MIRABEL, Quebec – The Canadian government announced an investment of up to $210,970 toward research into the impacts of rearing conditions, diet and automated processing methods of insects used for food and feed. The funds were awarded to the Centre de recherche agroalimentaire de Mirabel (CRAM) under the federal Canadian Agricultural Adaptation Program.
“The production of insects for human and animal consumption is a developing sector in Quebec and elsewhere in Canada,” said Caroline Provost, executive director, Centre de recherche en agroalimentaire de Mirabel. “This industry has immense potential, given the markets that are emerging and the low environmental impact of insect production.
“Nevertheless, a number of parameters still need to be determined to ensure production that is efficient and profitable and that meets the potential of this sector,” she added. “The objective of the project funded under the Canadian Agricultural Adaptation Program is to improve production processes, rearing diets and processing methods for four species with excellent gastronomic and nutritional potential.”
Market research firm Mintel found that 12 percent of Canadians expressed interest in trying insects (e.g. cricket powder) as an alternative to animal proteins.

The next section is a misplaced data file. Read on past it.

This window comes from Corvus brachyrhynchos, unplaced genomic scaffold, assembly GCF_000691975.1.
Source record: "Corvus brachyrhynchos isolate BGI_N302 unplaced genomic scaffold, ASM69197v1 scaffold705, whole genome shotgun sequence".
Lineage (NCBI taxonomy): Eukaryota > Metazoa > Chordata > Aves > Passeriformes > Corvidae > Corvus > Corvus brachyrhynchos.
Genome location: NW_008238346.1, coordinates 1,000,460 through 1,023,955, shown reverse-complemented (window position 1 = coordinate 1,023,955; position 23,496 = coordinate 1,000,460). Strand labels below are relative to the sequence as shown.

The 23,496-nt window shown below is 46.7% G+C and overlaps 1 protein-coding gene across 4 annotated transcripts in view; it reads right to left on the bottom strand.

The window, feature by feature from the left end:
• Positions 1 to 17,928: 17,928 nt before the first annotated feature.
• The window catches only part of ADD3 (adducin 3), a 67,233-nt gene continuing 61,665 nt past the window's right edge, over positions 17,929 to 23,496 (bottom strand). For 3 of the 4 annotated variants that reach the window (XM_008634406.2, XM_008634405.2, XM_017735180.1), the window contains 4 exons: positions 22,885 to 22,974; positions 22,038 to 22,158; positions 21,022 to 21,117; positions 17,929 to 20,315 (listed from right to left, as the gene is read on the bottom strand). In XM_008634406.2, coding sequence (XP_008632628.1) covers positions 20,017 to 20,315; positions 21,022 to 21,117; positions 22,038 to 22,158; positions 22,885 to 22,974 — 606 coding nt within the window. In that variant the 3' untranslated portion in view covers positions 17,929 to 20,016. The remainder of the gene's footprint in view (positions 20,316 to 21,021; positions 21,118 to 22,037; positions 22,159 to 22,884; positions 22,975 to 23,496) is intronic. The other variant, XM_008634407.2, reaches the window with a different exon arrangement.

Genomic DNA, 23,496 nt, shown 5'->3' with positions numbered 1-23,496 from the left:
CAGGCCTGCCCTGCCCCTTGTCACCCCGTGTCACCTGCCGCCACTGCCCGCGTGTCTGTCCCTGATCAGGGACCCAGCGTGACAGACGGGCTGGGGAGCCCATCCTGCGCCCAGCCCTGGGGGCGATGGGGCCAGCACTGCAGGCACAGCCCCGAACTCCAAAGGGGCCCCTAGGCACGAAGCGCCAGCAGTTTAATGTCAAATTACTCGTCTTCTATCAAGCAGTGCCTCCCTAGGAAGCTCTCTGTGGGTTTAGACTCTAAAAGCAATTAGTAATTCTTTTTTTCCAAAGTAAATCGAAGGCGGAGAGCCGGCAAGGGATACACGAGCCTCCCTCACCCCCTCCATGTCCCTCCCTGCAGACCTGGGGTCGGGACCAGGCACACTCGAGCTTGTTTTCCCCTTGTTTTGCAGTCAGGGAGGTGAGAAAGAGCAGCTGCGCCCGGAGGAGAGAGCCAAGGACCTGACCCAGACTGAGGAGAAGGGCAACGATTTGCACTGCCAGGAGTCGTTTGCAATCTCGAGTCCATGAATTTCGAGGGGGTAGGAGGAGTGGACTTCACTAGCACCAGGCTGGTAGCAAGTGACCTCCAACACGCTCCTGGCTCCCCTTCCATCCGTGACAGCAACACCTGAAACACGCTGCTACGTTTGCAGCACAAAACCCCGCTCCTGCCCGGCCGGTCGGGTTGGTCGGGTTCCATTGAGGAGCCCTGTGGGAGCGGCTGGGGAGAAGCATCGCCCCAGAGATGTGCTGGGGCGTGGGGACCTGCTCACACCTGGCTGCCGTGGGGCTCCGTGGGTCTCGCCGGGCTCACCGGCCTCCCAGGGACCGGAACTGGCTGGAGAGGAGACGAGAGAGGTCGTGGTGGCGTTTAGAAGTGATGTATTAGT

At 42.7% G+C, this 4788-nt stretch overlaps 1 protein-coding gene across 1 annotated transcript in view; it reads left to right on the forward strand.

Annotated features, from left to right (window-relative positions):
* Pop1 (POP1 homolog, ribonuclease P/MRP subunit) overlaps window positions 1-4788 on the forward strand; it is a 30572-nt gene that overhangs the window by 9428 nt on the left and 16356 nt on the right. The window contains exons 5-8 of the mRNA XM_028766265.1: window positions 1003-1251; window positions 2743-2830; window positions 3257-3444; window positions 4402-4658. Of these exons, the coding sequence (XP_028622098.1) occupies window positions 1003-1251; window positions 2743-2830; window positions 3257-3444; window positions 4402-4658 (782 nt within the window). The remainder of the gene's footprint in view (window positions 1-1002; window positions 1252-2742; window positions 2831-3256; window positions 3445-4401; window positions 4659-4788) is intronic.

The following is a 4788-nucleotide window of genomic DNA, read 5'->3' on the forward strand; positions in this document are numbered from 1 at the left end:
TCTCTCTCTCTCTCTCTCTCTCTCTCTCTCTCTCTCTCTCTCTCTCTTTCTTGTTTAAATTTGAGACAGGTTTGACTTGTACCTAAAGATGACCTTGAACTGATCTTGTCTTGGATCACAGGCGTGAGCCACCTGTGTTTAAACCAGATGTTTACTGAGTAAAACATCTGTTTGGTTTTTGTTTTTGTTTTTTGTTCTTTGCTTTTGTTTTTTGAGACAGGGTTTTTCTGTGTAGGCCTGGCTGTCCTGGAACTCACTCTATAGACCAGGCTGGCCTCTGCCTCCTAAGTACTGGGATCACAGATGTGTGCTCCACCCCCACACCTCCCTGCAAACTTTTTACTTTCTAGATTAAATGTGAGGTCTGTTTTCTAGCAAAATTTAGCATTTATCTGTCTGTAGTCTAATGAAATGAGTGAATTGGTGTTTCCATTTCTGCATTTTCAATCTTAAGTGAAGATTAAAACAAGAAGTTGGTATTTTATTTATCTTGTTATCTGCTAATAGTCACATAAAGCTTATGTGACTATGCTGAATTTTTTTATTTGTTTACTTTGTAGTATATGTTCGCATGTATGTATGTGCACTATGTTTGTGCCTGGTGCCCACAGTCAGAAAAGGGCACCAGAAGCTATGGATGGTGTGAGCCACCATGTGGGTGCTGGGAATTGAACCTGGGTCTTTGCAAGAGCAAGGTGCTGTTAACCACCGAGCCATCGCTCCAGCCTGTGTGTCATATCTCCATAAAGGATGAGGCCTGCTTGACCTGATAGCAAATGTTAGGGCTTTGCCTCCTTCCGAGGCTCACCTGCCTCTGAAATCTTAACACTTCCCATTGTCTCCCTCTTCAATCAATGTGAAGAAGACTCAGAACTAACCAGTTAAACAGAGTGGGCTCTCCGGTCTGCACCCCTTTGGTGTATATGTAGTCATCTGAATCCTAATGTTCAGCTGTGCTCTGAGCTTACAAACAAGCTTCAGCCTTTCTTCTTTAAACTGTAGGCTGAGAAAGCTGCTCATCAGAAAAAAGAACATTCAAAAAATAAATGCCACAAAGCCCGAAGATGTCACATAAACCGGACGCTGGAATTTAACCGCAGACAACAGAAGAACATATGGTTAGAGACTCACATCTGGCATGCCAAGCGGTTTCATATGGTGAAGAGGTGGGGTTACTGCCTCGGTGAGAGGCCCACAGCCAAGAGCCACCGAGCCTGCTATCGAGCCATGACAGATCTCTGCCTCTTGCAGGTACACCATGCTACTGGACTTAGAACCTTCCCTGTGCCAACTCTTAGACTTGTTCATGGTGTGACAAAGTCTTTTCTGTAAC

“As demand for protein in foods outside of meat and other animal-based products grows, the spectrum of proteins that consumers are interested in, or at least willing to eat, appears to be broadening, with many citing interest in emerging ‘buzz-worthy’ proteins ranging from insects to algae,” said Joel Gregoire, associate director, Canada Food and Drink Reports, at Mintel.
Mélanie Joly, Minister of Canadian Heritage, said the funding is needed to ensure that Canada can continue innovating while staying competitive and expanding into new markets. “This funding will contribute to the growing body of knowledge on insect rearing and production for food and feed and will help position Canada as a leader in this fast-growing sector,” Joly said.